England's remaining coronavirus restrictions will be lifted from next Monday, but Prime Minister Boris Johnson did not rule out other restrictions or lockdowns.
Despite earlier promising that a move away from lockdowns would be “irreversible”, Mr Johnson on Monday said his priority was to protect the public and the National Health Service.
It was a Downing Street press conference that was markedly downbeat from a week ago, when Mr Johnson suggested that normality, or “freedom day”, on 19 July meant all restrictions would be lifted with little chance of going back.
But since Mr Johnson appeared before cameras on July 5, the UK daily death rate has risen from an average of 18 to 29, an increase of 56 per cent. Similarly, infections have gone up from 25,000 to 31,000, and hospital admissions to have risen by 56 per cent.
“We know we're going to see more hospitalisations and more deaths from Covid,” Mr Johnson said, but he added that the projections for infections and mortality were “at the lower end”.
“So, we think now is the right moment to proceed when we have the natural firebreak of the school holidays in the next few days,” he said.
“But it is absolutely vital that we proceed with caution. And I cannot say this powerfully or emphatically enough, this pandemic is not over. This disease continues to carry risks for you and your family. We cannot simply revert instantly on Monday, 19 July, as it was before Covid.”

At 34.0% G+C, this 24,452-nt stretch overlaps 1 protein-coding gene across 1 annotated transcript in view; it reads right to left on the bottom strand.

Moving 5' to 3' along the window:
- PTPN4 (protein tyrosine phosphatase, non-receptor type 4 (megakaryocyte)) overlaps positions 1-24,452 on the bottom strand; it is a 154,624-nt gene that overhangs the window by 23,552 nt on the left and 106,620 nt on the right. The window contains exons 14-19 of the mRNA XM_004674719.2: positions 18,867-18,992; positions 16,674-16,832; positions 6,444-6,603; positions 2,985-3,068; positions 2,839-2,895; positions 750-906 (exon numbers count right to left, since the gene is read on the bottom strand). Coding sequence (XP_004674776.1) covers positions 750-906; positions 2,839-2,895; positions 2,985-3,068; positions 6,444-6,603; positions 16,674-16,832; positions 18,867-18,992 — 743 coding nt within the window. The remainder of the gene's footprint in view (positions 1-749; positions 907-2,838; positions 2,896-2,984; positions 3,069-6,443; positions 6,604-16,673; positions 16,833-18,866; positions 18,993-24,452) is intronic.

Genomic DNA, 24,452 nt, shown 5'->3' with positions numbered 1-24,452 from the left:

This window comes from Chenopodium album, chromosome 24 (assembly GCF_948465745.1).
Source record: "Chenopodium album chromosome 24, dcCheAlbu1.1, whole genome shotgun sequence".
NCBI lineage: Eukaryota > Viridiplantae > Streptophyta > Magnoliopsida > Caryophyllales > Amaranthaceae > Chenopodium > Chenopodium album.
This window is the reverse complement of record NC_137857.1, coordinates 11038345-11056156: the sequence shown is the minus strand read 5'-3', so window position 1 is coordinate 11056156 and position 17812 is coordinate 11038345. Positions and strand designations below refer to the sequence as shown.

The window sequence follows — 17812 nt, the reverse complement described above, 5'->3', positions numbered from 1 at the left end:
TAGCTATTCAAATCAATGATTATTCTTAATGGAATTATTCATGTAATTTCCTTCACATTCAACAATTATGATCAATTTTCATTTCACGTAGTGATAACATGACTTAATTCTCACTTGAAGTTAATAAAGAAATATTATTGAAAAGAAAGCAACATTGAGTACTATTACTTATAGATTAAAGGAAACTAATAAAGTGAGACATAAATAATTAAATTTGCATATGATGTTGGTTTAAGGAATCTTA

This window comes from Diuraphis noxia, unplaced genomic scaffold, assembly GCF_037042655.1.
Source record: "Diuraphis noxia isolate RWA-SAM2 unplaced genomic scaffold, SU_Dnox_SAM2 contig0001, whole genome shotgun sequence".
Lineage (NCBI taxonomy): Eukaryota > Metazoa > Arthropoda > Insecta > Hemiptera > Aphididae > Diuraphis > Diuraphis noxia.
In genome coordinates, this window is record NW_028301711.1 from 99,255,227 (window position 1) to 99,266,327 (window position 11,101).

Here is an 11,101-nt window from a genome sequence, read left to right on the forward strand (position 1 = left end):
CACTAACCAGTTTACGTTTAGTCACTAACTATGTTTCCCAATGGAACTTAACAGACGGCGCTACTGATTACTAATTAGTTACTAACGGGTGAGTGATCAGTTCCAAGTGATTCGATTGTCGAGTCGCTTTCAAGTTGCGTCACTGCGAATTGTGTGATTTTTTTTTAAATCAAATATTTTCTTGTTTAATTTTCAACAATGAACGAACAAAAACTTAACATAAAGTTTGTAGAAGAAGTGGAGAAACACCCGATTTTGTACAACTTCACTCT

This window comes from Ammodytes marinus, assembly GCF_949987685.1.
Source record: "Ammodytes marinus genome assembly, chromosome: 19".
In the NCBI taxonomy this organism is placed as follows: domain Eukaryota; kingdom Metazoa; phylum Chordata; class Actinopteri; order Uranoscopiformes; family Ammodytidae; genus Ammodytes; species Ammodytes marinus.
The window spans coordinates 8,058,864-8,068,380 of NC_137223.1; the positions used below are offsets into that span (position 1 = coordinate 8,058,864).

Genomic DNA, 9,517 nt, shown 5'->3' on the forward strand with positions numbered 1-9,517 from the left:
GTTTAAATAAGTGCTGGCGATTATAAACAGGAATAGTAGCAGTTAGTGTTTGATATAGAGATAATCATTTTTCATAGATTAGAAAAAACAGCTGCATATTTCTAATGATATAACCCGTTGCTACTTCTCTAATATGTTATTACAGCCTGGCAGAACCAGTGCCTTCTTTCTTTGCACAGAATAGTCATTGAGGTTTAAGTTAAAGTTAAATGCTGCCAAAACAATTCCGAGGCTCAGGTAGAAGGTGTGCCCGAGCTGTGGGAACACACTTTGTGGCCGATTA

Despite the dangers, Mr Johnson said England would lift its legal restrictions, including social distancing. “But we expect and recommend that people wear a face covering in crowded and enclosed spaces where you come into contact with those you don't normally meet, such as on public transport.”
The government instruction to work from home would go, “but we don't expect that the whole country will return to their desks as one on Monday”.
He also urged nightclubs and other venues where large crowds gather to make use of the NHS Covid Pass, which shows proof of vaccination.
The rigid border policy of quarantine for those people arriving from “red list” countries, including the UAE, would remain.
The four-week delay to the original “freedom day” of June 21 has allowed time for seven million more vaccine shots, with every adult offered a first dose.
Britain has implemented one of the world's fastest vaccination programmes, with more than 87 per cent of adults having received at least one dose of a vaccine and 66 per cent having received two.
The scientific evidence now showed that having two doses reduced infection by 80 per cent and the need for hospital treatment by 90 per cent, said Chris Witty, Chief Medical Officer for England.
He said that 2,700 people were in hospitals with Covid-19, yet at the height of the second wave in January that was nearly 40,000 people.
“The data would imply that if we go slowly with the next stage of the road map, the expectation is this will not reach the point where it is putting unsustainable pressure on the NHS,” he said.
The four-week delay in lifting restrictions had had “a significant impact on reducing the amount of hospitalisations and deaths”.
Asked again if the restrictions would be irreversibly lifted and that there would be no further lockdowns, Mr Johnson offered a more cautious reply than before.
“We must rule nothing out, and I've been very clear that we must protect the public and we will not hesitate to use the means that we have at our disposal,” he said.